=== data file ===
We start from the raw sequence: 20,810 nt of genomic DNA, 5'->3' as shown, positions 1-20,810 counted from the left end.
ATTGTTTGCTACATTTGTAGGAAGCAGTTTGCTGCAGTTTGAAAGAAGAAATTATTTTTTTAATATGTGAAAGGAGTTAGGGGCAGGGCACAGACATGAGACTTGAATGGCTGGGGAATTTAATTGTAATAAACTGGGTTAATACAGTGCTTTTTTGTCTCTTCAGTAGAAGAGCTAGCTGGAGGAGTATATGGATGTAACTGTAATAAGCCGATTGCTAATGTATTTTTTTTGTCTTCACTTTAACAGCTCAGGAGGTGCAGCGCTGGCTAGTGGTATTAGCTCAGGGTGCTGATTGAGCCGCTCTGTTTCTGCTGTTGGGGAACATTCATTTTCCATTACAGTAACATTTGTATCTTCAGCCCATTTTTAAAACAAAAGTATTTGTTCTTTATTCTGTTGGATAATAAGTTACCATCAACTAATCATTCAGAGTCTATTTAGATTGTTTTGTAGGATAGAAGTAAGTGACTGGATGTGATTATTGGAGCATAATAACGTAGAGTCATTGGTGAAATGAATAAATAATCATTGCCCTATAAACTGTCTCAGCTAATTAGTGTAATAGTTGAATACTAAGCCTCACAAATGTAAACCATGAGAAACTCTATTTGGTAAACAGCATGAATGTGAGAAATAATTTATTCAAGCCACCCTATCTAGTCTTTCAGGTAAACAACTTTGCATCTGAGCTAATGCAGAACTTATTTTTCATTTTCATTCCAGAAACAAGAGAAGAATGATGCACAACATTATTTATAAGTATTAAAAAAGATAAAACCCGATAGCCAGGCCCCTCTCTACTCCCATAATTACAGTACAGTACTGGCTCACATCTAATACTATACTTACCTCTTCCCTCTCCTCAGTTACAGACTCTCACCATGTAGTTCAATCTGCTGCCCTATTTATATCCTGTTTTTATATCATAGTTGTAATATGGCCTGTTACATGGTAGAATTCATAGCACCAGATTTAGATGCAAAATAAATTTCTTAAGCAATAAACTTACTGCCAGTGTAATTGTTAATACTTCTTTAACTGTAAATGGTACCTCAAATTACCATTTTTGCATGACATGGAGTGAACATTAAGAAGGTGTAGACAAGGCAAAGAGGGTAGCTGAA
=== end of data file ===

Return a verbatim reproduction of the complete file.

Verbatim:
We start from the raw sequence: 20,810 nt of genomic DNA, 5'->3' as shown, positions 1-20,810 counted from the left end.
ATTGTTTGCTACATTTGTAGGAAGCAGTTTGCTGCAGTTTGAAAGAAGAAATTATTTTTTTAATATGTGAAAGGAGTTAGGGGCAGGGCACAGACATGAGACTTGAATGGCTGGGGAATTTAATTGTAATAAACTGGGTTAATACAGTGCTTTTTTGTCTCTTCAGTAGAAGAGCTAGCTGGAGGAGTATATGGATGTAACTGTAATAAGCCGATTGCTAATGTATTTTTTTTGTCTTCACTTTAACAGCTCAGGAGGTGCAGCGCTGGCTAGTGGTATTAGCTCAGGGTGCTGATTGAGCCGCTCTGTTTCTGCTGTTGGGGAACATTCATTTTCCATTACAGTAACATTTGTATCTTCAGCCCATTTTTAAAACAAAAGTATTTGTTCTTTATTCTGTTGGATAATAAGTTACCATCAACTAATCATTCAGAGTCTATTTAGATTGTTTTGTAGGATAGAAGTAAGTGACTGGATGTGATTATTGGAGCATAATAACGTAGAGTCATTGGTGAAATGAATAAATAATCATTGCCCTATAAACTGTCTCAGCTAATTAGTGTAATAGTTGAATACTAAGCCTCACAAATGTAAACCATGAGAAACTCTATTTGGTAAACAGCATGAATGTGAGAAATAATTTATTCAAGCCACCCTATCTAGTCTTTCAGGTAAACAACTTTGCATCTGAGCTAATGCAGAACTTATTTTTCATTTTCATTCCAGAAACAAGAGAAGAATGATGCACAACATTATTTATAAGTATTAAAAAAGATAAAACCCGATAGCCAGGCCCCTCTCTACTCCCATAATTACAGTACAGTACTGGCTCACATCTAATACTATACTTACCTCTTCCCTCTCCTCAGTTACAGACTCTCACCATGTAGTTCAATCTGCTGCCCTATTTATATCCTGTTTTTATATCATAGTTGTAATATGGCCTGTTACATGGTAGAATTCATAGCACCAGATTTAGATGCAAAATAAATTTCTTAAGCAATAAACTTACTGCCAGTGTAATTGTTAATACTTCTTTAACTGTAAATGGTACCTCAAATTACCATTTTTGCATGACATGGAGTGAACATTAAGAAGGTGTAGACAAGGCAAAGAGGGTAGCTGAA